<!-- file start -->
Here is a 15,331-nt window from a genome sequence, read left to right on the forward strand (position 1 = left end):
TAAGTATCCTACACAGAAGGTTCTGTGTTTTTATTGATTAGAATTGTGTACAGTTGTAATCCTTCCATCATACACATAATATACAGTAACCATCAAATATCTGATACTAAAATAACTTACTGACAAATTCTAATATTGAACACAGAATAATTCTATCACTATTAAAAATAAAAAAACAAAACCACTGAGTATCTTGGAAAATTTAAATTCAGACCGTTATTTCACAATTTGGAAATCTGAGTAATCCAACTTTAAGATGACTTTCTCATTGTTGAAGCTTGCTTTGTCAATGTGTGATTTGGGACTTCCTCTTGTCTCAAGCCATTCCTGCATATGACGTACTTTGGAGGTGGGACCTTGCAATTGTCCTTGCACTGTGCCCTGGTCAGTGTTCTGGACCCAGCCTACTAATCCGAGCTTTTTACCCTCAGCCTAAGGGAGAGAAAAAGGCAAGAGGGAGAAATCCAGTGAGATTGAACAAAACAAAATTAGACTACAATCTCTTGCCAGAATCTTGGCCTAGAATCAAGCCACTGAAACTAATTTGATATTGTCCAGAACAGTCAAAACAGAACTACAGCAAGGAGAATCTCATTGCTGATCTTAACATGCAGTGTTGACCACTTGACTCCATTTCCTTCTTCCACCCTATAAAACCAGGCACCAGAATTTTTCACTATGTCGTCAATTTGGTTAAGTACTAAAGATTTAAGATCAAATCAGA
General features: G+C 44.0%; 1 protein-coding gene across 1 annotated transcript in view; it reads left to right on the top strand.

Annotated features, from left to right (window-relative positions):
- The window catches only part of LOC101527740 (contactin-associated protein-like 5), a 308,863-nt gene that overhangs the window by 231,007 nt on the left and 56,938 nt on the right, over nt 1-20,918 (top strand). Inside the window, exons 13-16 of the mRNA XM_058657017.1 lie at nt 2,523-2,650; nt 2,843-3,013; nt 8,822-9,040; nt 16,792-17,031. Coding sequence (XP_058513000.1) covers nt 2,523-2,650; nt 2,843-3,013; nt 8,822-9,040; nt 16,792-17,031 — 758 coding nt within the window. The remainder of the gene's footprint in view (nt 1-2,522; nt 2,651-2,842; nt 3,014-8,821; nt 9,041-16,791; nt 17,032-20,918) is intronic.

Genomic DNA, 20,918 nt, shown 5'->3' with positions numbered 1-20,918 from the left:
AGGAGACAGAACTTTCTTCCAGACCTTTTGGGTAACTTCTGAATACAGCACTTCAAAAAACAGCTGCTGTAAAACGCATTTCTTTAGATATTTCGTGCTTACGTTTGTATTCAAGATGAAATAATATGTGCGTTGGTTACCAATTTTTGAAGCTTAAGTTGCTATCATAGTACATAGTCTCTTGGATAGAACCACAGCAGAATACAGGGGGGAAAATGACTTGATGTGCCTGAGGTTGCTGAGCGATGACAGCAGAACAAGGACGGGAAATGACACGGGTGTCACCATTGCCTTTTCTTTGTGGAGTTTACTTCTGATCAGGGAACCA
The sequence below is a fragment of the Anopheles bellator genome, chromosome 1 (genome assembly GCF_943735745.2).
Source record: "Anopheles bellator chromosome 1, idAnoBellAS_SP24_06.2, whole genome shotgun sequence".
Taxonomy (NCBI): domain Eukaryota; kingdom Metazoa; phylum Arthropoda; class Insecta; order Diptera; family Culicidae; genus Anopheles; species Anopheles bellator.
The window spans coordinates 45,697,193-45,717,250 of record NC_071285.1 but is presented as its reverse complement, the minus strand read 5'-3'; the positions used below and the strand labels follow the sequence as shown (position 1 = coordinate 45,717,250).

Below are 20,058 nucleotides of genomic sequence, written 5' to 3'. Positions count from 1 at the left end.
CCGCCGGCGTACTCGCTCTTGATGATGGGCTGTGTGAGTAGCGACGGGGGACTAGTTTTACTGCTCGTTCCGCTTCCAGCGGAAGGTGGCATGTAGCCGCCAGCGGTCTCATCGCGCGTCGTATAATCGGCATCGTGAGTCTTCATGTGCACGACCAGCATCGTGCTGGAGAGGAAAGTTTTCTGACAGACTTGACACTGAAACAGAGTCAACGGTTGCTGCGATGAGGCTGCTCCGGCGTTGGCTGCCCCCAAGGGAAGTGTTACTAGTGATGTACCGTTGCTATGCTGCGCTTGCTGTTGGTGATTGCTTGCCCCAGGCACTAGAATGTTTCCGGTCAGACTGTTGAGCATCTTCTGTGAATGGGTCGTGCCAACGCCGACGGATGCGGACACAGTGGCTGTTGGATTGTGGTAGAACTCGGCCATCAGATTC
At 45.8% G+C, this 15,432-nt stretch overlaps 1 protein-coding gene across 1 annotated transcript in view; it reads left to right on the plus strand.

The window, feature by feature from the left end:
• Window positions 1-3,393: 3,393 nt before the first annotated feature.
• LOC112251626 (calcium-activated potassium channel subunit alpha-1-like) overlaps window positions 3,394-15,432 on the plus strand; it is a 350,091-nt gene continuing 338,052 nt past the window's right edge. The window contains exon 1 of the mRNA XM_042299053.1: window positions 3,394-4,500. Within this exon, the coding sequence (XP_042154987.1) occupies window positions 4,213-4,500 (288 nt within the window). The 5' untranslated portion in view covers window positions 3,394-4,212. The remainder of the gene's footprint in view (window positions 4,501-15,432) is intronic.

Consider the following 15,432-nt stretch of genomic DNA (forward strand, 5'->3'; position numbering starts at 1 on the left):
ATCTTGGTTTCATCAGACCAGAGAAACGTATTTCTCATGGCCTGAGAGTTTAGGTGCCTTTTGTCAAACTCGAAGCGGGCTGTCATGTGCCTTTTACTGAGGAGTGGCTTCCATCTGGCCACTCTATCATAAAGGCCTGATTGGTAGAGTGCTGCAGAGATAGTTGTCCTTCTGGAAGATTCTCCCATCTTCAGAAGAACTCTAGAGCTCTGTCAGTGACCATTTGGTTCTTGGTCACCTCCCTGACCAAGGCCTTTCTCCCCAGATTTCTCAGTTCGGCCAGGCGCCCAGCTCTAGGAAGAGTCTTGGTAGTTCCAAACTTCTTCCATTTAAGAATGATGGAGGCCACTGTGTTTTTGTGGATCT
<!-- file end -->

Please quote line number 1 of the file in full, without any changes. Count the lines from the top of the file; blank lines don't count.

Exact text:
Here is a 15,331-nt window from a genome sequence, read left to right on the forward strand (position 1 = left end):